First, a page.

The two aforementioned points around text messaging and social networks bring about a nice conclusion. The learning curve will likely be much lower than most web 2.0 technologies/servics. Adoption is much more likely.

Finally, the main reason Twitter may hit the mainstream is this: it relates to real people. This isn’t “pie-in-the-sky” technology. It’s actually useful and provides real value. The closer the connection with a given Twitter contact, the more important and pertinent their updates will be to you. Obviously, family members and close friends come to mind. The passive ability to check up on your close connections is extremely valuable. Establishing itself as the leader in the space will allow Twitter the opportunity to bring people closer together - a powerful concept.

What do you think about the future of Twitter? Do you think it has what it takes to break through to the mainstream? Or will the trend fall off and the service flounder?

The Perpetual Beta Concept

January 30th, 2008 | Categories: launch, marketing, networks, social media, trends

Pioneered by Google, the BETA concept is now commonplace in the new web world. Before reaching saturation levels, this concept was an actual useful process. Now, self-proclaimed “BETA testers” are none other than regular users. These people are not submitting bugs or providing feedback. It is at this point that any company should drop the label.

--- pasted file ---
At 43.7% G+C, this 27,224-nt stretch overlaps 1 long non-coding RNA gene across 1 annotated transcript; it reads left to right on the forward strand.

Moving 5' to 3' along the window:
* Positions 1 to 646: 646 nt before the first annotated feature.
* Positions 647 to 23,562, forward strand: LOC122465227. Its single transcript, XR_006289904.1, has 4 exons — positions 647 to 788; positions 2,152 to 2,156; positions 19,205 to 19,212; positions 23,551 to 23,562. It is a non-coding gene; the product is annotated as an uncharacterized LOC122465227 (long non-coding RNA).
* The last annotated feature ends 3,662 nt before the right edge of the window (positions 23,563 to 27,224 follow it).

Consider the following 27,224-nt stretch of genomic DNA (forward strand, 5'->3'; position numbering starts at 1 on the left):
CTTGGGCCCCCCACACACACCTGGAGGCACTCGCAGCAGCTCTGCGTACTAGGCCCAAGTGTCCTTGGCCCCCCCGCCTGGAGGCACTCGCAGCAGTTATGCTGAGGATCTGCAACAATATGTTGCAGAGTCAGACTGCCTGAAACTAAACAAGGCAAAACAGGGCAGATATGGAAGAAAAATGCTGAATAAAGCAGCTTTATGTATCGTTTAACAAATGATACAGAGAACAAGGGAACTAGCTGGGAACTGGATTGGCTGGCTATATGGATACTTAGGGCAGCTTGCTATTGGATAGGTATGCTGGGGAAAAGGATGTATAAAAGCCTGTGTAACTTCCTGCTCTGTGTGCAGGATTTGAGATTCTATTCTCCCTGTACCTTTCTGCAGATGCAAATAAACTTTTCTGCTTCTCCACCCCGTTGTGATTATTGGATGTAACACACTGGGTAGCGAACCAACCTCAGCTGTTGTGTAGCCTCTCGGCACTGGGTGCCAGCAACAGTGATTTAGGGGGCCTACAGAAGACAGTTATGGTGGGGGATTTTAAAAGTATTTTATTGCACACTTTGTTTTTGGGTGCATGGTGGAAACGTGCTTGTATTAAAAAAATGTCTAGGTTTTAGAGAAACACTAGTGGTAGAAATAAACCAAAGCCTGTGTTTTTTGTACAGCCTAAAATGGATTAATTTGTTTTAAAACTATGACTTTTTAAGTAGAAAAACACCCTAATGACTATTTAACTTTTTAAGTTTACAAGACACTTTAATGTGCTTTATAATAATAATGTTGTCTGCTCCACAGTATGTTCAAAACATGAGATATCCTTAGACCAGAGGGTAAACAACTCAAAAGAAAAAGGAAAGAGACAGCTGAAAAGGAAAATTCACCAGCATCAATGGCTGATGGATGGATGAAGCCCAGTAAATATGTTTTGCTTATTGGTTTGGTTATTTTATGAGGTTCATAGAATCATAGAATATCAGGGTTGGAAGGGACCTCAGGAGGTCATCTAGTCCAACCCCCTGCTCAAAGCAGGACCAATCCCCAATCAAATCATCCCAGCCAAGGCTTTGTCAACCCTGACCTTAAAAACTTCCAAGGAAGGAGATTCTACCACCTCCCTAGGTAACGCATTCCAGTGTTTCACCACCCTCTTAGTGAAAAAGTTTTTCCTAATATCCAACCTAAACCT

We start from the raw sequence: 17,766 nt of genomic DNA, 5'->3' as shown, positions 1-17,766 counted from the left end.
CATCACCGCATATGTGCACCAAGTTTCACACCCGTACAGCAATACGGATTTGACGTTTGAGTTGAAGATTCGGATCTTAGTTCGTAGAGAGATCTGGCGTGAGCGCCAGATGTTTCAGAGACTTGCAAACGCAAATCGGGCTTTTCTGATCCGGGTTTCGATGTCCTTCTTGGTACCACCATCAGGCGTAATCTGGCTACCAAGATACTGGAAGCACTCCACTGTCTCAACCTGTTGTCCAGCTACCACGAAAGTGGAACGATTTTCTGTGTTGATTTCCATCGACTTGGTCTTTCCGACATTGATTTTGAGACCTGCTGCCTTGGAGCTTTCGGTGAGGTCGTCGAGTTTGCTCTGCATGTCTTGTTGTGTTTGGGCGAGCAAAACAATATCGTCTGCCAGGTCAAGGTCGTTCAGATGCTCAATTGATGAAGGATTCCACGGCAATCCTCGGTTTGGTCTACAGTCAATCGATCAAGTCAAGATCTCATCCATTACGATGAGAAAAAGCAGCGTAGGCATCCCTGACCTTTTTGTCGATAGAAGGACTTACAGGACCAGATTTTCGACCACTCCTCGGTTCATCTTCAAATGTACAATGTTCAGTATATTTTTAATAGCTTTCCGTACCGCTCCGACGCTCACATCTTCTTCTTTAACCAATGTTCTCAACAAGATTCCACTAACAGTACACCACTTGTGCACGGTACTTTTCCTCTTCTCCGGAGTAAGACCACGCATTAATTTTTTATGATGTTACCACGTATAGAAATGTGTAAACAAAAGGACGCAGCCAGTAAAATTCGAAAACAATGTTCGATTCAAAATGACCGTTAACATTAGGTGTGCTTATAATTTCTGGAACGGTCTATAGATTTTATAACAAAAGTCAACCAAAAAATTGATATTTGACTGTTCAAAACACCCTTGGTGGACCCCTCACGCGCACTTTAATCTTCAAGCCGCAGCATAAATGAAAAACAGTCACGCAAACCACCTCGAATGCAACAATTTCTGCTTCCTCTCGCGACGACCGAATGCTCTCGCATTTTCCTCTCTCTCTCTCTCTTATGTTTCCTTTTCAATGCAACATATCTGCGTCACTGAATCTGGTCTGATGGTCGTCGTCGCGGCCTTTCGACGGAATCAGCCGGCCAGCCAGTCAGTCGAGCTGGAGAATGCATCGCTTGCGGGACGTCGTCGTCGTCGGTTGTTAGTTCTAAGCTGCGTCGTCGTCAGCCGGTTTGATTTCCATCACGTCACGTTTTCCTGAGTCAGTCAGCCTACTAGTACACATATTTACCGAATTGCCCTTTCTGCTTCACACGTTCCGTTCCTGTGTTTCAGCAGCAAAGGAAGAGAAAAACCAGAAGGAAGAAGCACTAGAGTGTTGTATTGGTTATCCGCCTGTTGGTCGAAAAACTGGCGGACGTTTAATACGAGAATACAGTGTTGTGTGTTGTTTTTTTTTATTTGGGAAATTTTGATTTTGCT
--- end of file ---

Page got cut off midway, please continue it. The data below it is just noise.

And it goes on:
Sourcing the always trusty Wikipedia, we find that a BETA version is defined as:

“…the first version released outside the organization or community that develops the software, for the purpose of evaluation or real-world black/grey-box testing.”

Haha. This makes me laugh. How many users of web 2.0 BETA services actually partake in real-world black/grey-box testing? My guess is not very many. Therefore, the label no longer applies.

In theory, all products and services are always in BETA. They are in constant need of testing and debugging. There is no such thing as a perfect product.

A BETA period should last a specific period of time OR until any major bugs and kinks have been worked out of the system. But this isn’t the case. As I noted in the post title, the concept of a “perpetual BETA” isn’t rare. Many new products and services never leave the BETA stage. After all, once BETA version 1.0 has been released, why not market BETA version 2.0?

The obvious conclusion is that more and more company are attempting to leverage this label in an effort to create buzz and stimulate growth. I have a message for them: the fad is over. It’s not trendy anymore. You’re degrading and disrespecting the Greek alphabet. I beg you to stop. End of story.

Note 1: I wrote a similar post about that BETA invite system, which you can read here: Is The BETA Invite System Flawed?.

Note 2: I do understand that the actual term “perpetual BETA” does exist. But once again, I think many companies are abusing and misusing the term for marketing purposes.